Friday, February 06, 2009

The Global Economy on a Wheelchair

Jihad El-Khazen, 04/02/09

At the annual meeting of the World Economic Forum in Davos, I discovered that we, poor Arabs, do not have to do anything to keep up with the Joneses. The Joneses of the world are coming down to us, courtesy of the financial crisis express.
In Davos, I attended a few sessions on the global economy. I saw people dealing with politics or with the global economy for 30 years put forward suggestions and solutions to the crisis. It is true that I am a humble and naïve Arab, but not to the extent of believing that those responsible for the present havoc are the ones who will rescue the global economy.
I attended a press gathering with Lionel Barber next to me. He is the editor of the Financial Times with which I had a printing contract in the late 1970s. However, I only started reading it last September when the financial crisis was sparked off. Since then, I have never thrown the economic pages in every London daily before I took the dailies home.
I wrote Barber a note so as not to bother Vladimir Putin while he was lecturing us on the roots and subdivisions of the economy. In my note, I said that after I gained interest in the world of money and business, I discovered that economic news is more depressing than political news. When an Arab reader utters such words, this means the economic news is very bad.
At any rate, I do not need to go to Davos to learn about the market's ups and downs, or that the dollar recovered, or its state has aggravated. All I do is to look at the front page of this daily. If I do not come across a news item written by a colleague in the economy department, this means the global economy is on a wheelchair. But if I come across a news item, this means the global economy is in a very critical condition, carried on a stretcher to the emergency ward. Private sittings held between official ones are sometimes as important as or more important than those in the official program. I seek the opinion of participating fellow Arabs, some of whom I only see in Davos, while others are old friends.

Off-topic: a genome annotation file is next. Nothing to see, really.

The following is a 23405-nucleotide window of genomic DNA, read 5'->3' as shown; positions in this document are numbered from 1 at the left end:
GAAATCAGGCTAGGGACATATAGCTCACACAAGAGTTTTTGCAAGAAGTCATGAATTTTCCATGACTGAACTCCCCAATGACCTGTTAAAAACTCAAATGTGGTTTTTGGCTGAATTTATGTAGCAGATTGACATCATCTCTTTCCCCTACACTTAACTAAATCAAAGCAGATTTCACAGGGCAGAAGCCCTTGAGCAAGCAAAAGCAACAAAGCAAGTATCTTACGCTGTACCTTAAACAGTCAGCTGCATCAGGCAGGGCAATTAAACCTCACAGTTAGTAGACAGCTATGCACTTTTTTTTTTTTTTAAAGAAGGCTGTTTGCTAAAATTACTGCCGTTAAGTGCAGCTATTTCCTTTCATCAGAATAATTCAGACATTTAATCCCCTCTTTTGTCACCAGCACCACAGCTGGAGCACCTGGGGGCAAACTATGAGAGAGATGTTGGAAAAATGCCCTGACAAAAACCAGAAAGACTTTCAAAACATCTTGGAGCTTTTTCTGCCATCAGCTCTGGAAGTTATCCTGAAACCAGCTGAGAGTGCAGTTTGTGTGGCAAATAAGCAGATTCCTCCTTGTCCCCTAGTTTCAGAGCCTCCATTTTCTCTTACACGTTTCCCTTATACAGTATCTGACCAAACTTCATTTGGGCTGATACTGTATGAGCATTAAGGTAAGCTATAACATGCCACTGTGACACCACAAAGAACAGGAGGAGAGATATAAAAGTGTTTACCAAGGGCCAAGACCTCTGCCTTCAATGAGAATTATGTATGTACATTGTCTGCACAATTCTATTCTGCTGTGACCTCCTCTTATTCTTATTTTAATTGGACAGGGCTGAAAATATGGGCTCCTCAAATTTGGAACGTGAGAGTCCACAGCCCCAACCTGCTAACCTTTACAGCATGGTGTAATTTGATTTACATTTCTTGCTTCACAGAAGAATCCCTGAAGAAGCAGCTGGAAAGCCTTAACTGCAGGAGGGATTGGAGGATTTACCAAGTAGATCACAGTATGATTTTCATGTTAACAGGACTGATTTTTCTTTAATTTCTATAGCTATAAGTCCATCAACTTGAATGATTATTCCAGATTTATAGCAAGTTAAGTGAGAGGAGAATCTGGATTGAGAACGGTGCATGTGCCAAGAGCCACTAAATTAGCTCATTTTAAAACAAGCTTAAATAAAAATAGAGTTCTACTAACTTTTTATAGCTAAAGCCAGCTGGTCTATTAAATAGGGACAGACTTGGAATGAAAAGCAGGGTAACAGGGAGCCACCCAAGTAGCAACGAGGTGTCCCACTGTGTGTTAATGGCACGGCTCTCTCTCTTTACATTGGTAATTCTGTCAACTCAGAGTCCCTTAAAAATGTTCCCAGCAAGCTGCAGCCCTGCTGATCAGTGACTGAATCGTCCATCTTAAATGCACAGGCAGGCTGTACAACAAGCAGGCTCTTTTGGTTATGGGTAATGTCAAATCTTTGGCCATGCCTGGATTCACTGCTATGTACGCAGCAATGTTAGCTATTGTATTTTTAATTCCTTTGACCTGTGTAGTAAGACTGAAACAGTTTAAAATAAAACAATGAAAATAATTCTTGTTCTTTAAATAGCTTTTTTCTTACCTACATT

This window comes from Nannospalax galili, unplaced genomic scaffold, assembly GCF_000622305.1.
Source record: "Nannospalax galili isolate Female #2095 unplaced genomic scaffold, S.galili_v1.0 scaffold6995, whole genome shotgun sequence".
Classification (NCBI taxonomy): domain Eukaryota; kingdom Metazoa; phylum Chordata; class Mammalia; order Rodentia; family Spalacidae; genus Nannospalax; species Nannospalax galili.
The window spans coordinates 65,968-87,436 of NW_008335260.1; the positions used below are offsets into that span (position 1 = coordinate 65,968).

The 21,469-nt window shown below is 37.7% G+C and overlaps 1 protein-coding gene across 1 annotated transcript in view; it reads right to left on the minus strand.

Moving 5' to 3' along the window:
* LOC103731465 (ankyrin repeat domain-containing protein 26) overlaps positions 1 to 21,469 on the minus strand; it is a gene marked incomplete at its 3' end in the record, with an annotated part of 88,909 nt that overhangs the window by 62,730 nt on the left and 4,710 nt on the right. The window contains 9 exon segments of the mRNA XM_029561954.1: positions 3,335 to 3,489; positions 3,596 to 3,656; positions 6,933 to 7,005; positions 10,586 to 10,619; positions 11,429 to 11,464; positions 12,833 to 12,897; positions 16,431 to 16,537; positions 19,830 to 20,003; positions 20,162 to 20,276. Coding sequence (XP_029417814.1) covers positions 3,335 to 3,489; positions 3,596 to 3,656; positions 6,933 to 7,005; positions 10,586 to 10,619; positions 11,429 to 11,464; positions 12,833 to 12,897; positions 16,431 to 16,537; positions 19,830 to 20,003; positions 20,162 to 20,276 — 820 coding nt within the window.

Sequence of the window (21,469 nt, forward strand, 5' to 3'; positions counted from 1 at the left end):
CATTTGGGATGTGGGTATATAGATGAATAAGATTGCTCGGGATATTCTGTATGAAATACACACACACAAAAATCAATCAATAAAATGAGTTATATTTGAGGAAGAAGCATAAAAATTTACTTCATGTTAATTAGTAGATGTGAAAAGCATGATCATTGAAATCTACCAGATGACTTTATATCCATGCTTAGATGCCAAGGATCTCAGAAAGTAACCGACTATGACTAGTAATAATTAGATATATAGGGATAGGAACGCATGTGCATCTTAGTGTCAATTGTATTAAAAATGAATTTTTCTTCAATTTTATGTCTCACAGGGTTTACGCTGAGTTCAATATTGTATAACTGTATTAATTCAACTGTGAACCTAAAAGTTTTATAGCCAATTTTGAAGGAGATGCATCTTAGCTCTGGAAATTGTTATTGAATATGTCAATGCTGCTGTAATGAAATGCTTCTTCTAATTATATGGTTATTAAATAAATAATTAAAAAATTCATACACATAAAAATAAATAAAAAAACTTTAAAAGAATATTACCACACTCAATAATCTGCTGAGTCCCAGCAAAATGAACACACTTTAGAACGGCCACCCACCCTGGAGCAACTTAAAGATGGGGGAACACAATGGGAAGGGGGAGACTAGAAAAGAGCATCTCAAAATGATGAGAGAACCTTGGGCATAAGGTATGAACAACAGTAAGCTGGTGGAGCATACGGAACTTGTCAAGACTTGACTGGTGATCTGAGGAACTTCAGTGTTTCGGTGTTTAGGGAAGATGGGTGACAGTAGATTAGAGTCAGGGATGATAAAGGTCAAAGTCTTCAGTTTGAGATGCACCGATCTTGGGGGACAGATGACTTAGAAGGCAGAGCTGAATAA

There is a refined Arab group I consider a pillar of the annual congress. The list of their names is endless, as they come from the Atlantic Ocean to the Gulf. This year's Moroccan night was nice, of the type one would willingly attend, contrary to the economic sessions.
I was particularly delighted at seeing Sheikha May Al-Khalifa, Bahrain's Minister of Culture and Information. She is an old friend renowned for her cultural, intellectual and heritage activities. I also participated in an evening political and economic discussion with fellows Amro Moussa, Mohamed El Baradei, Hamza Al-Khawli, Taha Mikati, Yasser Al-Milwani, Sa'eb Nahas, Nabil Kizbari, and Samir Lahoud. Some were accompanied by their housewives; also present were some single women, such as colleague Raghida Dergham and Nabila Freiji from Morocco.
Outside the sessions I saw fellow Amro Moussa discussing and refuting Israel's arguments and lies in short TV interviews and in replies to the participants' questions. As for Dr. El Baradei, when the BBC approached him for an interview, he refused to talk to the team following the channel's negative stance on Gaza and its population.
I attended an evening on the world's most powerful women; among the 100 names circulating, I found three Arab names: Queen Rania, Maha Al Ghoneim, and Zaha Hadid. Attendance does not mean approval, as every married man will say that his wife is the most powerful woman in the world.
Finally, in Davos the snow covering the ground is more than a meter high and the temperature is always below zero, dropping further at night. Yet, I saw men and women smoke in the street in front of restaurants and bars, since smoking is forbidden inside. Most of these people must have caught severe bronchitis. Personally, I am unwilling to smoke a cigarette when the temperature is -10 ºC, even if I am offered the entire Marlboro Company.


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